The Trouble with Androgyny

Girl babies should be given androgynous names to do better in business. I’ve heard this idea before but was reminded when reading this CBC article about a woman who posed as a man and made more money writing than she had as a woman.

I’ve actually met people who named their daughters something androgynous to somehow better prepare them for the future. And while the trick might serve the girls well in business (at least, as long as they don’t ever have to speak to anyone or meet them in person) it’s just another example of a bastardized feminism that teaches girls to get respect by being more like men (or how we perceive men to be) rather than actually demanding respect for what they are: Women.

We see it everywhere. With the rise of raunch culture, women learn to fuck like a man in television shows like Sex and the City, and girls grow up thinking that posing for playboy is the best way to express their sexuality. To quote Ariel Levy:

There is a widespread assumption that, simply because my generation of women has the good fortune to live in a world touched by the feminist movement, that means everything we do is magically imbued with its agenda. But it doesn’t work that way. “Raunchy” and “liberated” are not synonyms. It is worth asking ourselves if this bawdy world of boobs and gams we have resurrected reflects how far we’ve come, or how far we have left to go.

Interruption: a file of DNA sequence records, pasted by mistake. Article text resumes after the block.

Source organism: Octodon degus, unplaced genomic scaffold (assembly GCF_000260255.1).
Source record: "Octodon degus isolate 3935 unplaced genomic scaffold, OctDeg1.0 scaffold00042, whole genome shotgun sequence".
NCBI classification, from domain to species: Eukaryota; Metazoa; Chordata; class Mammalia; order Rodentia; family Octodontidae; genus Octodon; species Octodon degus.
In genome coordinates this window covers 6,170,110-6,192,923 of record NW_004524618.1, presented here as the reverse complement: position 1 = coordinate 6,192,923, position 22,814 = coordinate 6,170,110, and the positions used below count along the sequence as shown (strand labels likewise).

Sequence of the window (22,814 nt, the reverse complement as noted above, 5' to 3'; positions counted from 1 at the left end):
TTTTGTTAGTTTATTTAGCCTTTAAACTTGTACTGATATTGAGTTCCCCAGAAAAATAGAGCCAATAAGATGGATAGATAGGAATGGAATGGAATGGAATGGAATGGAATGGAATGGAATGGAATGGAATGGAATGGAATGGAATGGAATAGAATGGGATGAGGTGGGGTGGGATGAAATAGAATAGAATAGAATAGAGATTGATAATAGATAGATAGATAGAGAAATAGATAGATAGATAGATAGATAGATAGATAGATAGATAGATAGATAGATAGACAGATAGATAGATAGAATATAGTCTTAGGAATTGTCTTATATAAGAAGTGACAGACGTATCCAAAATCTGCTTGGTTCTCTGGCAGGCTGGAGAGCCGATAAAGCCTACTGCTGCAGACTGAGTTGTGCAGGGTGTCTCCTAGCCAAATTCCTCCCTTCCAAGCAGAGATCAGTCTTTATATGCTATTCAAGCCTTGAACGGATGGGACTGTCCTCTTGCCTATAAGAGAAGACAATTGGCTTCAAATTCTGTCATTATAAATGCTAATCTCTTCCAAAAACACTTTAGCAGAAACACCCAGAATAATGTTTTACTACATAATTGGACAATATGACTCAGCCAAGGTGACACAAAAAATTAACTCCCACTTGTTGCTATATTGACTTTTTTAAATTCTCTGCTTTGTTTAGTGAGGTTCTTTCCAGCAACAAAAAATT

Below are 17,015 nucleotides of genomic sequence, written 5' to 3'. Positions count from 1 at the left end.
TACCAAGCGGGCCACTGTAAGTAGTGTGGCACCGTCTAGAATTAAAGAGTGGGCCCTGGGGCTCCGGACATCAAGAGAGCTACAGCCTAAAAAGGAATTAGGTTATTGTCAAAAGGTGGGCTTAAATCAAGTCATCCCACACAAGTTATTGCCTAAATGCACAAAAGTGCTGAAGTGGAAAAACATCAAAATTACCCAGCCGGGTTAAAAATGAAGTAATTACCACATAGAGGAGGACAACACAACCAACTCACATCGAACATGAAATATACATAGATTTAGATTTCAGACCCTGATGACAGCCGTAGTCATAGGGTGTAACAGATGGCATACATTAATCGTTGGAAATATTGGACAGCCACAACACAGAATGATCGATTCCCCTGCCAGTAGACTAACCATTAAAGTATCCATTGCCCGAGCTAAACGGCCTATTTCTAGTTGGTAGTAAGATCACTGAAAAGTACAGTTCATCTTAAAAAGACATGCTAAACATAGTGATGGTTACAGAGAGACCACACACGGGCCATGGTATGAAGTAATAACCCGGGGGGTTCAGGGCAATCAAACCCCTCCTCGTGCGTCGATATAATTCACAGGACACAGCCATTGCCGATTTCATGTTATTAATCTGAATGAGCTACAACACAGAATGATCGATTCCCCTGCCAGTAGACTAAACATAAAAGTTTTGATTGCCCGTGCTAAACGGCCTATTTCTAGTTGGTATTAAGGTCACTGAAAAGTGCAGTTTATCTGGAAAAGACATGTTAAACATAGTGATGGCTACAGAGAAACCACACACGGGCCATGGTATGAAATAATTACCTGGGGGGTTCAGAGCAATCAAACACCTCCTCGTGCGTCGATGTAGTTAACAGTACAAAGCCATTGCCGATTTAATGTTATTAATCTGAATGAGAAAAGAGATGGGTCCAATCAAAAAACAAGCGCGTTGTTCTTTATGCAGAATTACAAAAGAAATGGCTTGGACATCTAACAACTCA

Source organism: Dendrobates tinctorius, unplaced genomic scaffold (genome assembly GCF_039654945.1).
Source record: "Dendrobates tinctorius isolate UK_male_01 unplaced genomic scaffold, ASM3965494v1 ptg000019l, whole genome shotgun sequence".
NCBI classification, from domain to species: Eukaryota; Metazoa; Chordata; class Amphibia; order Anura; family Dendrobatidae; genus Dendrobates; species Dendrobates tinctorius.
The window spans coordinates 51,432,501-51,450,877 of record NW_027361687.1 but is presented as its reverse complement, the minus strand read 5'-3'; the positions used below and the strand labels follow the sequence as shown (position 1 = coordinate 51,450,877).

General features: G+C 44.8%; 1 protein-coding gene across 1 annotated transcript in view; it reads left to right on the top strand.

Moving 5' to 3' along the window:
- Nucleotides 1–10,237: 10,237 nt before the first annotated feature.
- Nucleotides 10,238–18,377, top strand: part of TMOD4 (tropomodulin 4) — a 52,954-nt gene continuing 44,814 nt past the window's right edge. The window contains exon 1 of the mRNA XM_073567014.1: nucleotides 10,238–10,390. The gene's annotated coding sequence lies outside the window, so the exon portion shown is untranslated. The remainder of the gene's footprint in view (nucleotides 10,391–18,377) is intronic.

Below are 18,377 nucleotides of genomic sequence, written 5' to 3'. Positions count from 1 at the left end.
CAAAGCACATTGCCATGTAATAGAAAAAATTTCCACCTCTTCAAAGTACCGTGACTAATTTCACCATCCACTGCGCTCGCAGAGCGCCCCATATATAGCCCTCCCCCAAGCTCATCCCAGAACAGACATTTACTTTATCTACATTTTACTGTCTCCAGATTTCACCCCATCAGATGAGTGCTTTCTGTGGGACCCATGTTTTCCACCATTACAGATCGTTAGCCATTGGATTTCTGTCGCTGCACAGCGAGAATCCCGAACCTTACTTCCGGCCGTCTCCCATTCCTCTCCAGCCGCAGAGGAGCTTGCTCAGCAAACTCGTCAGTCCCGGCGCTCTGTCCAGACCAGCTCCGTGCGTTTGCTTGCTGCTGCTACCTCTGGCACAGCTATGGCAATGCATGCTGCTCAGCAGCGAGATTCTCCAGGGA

This cultural shift erases diversity in our understanding of women by disallowing the things that are perceived as traditionally “feminine.” Admitting emotion is bad, femininity is weak, and sexual passivity means you’re not really in touch with your desires.

While many women may want to have tons of uncommitted sex, never talk about feelings, and juggle long work hours with families, they’re not all women.  Women, like men, cannot be understood as a singular group. They have similarities – some stronger than others – but they are not homogeneous.

Men get it too.  Though they still live a privileged life in many ways, the expectation that women act like “men” also assumes that all men are the caricatures we see on television shows.  While asserting their new aggressive “feminine” side, women have learned to devalue traits in men that were once considered traits of women – all of which are understood as weaknesses.

Equal treatment is often confused for sameness. But there’s no harm in actually admitting that men and women are different. The harm comes in the value placed on that difference, and the perceptions of what those differences mean.

Unless we stop lowering ourselves to some mythical level of sameness rather than expecting the world to raise itself up to a level of understanding, acceptance, and celebration nothing is ever going to change.  But just in case, maybe I’ll change my name to John.


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